Resources

Endocrine News

“Q&A: Shalender Bhasin, MD”

(May 2018)

https://endocrinenews.endocrine.org/qa-shalendar-bhasin-md/

The Endocrine Society

“About the Endocrine Society”

https://www.endocrine.org/about-us

“Testosterone Therapy for Hypogonadism Guideline Resources”

https://www.endocrine.org/guidelines-and-clinical-practice/clinical-practice-guidelines/testosterone-therapy

The Journal of Clinical Endocrinology and Metabolism

Bhasin, Shalender, et al.

“Testosterone Therapy in Men With Hypogonadism: An Endocrine Society Clinical Practice Guideline”

(Full-text. Published: March 17, 2018)

https://academic.oup.com/jcem/article/103/5/1715/4939465



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Multiple Sclerosis: Be Open to Sexual Changes

Monday, July 15th, 2019


May 28, 2019

Last year, scientists reported that almost two-thirds of people with multiple sclerosis (MS) experience sexual challenges, with the most common problems being loss of libido, orgasm difficulties, and trouble with arousal (vaginal lubrication and erections).

While this rate is high, it doesn’t mean that people with MS can’t enjoy intimacy. But understanding the challenges, staying patient, and making adjustments will go a long way in keeping sexual relationships strong.

Mechanisms

How does MS cause sexual problems? Here are some of the mechanisms:

  • Poor message transmission. MS is a central nervous system disorder that attacks the myelin sheath, the coating that protects nerve cells. The result is a disconnect between the brain and other body parts, including organs involved with sexual function. For example, a man with MS might receive sexual stimulation (such as an erotic image or touch), but his brain might not “get the message” to start an erection. Similarly, a woman’s vagina might not lubricate because it doesn’t “know” about sexual stimuli. For some people, MS leads to decreased – or increased – genital sensation. In some cases, touch might become painful.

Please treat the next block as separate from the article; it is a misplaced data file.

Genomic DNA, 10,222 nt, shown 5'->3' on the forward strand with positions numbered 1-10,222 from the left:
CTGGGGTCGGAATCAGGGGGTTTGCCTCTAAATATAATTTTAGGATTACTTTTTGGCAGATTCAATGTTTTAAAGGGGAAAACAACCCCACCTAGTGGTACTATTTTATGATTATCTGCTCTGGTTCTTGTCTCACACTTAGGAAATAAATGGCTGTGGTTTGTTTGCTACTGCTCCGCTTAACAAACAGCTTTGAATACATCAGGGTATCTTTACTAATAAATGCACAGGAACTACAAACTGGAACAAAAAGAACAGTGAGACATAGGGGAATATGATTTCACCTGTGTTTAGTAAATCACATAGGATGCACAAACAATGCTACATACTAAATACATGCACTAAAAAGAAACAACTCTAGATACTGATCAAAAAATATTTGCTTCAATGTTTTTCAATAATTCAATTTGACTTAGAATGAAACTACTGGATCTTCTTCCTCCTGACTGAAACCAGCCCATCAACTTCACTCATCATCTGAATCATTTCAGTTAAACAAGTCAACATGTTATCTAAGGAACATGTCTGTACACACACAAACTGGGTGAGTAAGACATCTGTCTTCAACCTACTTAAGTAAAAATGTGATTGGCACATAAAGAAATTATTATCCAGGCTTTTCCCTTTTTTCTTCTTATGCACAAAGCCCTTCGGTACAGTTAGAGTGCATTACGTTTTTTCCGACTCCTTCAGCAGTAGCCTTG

• Depression and anxiety. An illness like MS takes a toll on one’s mental health as well. It can be hard to plan for the future, and people may miss doing things they used to do. They might also worry about their partner’s feelings and reaction to the situation. Communication between partners can break down. Together, these factors can diminish libido and make it more difficult to become aroused.
  • Incontinence. Some people with MS feel nervous about having urinary accidents, especially during sex.
  • Fatigue. With MS, it’s not unusual to feel too tired for sex.
  • Spasticity and muscle weakness. Trouble controlling muscle movements or feeling weak in the muscles may make some sexual activities difficult.

Problems for Women